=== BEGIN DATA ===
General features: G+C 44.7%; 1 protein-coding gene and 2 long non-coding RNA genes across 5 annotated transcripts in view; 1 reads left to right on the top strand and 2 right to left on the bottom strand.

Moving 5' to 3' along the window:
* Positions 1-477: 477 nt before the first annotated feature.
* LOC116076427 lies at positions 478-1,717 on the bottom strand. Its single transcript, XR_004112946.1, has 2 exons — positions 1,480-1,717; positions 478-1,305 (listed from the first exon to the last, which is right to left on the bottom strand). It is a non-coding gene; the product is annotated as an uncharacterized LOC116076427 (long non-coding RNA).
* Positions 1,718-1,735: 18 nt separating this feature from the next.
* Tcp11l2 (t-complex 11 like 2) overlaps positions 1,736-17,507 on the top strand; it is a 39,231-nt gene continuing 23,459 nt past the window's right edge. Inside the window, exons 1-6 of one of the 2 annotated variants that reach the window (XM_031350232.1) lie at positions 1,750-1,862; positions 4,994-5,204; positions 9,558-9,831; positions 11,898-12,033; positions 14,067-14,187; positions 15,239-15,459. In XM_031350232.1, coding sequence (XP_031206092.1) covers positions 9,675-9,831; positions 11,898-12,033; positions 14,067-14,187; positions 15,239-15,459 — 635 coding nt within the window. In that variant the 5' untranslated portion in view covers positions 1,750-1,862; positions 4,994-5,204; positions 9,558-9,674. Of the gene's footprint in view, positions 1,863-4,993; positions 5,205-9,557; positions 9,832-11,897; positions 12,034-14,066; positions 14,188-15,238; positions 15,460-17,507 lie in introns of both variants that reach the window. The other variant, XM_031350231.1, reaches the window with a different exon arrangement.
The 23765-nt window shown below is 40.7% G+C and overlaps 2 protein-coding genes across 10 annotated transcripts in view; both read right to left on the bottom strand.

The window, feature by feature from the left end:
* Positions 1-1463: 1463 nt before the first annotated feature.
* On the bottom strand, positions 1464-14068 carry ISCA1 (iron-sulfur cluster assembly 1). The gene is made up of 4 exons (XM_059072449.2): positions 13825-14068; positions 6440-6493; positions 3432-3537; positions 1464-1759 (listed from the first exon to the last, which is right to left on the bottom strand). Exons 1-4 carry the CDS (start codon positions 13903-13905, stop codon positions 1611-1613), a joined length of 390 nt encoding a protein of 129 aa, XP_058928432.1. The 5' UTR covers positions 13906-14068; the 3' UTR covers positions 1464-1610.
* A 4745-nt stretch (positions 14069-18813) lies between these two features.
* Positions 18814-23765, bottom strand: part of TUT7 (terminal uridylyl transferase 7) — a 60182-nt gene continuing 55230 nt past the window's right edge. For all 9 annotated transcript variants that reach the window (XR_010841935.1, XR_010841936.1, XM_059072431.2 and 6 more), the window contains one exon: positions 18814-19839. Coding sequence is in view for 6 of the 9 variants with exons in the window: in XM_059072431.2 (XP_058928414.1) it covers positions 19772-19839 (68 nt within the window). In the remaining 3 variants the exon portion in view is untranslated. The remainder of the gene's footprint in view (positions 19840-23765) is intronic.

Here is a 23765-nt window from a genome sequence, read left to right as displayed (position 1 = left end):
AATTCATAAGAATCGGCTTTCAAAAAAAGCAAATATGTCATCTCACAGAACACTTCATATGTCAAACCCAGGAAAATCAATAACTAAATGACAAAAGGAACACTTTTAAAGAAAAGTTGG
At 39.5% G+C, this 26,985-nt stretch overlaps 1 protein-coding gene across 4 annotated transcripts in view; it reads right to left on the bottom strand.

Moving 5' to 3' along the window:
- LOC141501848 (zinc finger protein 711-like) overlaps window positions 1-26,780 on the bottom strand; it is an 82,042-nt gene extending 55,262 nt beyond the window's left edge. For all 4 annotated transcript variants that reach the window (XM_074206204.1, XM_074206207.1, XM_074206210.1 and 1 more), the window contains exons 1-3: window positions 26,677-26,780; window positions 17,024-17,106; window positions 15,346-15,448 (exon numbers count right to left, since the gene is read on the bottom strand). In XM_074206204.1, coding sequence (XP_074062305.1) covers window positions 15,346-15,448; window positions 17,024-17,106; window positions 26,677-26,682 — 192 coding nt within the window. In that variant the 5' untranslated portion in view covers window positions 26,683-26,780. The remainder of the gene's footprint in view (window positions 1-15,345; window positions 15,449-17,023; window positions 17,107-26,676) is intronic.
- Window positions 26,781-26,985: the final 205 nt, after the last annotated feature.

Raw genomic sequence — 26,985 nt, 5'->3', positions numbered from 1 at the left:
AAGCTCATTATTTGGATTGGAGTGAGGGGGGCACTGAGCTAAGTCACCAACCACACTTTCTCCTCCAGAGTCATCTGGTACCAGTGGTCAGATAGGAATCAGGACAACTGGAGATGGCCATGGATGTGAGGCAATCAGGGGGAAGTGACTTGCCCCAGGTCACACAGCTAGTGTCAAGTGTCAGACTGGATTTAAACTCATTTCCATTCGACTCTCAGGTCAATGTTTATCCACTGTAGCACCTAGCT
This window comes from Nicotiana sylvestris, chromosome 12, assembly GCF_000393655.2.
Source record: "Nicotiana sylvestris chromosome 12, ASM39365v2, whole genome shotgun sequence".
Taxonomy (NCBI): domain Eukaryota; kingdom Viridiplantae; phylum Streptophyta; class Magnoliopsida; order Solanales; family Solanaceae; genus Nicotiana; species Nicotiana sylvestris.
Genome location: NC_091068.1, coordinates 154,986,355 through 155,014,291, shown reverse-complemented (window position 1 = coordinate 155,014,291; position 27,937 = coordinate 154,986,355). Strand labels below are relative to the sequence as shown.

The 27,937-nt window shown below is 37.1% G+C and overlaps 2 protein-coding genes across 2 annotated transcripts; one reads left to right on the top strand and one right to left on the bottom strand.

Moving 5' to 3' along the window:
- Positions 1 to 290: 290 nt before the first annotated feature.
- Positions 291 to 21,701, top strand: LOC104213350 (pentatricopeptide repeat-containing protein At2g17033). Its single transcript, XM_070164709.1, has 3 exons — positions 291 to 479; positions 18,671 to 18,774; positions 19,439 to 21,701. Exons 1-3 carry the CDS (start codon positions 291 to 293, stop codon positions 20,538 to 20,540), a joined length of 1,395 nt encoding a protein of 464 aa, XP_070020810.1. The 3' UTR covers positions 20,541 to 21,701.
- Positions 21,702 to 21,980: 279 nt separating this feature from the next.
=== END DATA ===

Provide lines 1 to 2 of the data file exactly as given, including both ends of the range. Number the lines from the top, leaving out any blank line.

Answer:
General features: G+C 44.7%; 1 protein-coding gene and 2 long non-coding RNA genes across 5 annotated transcripts in view; 1 reads left to right on the top strand and 2 right to left on the bottom strand.

Moving 5' to 3' along the window: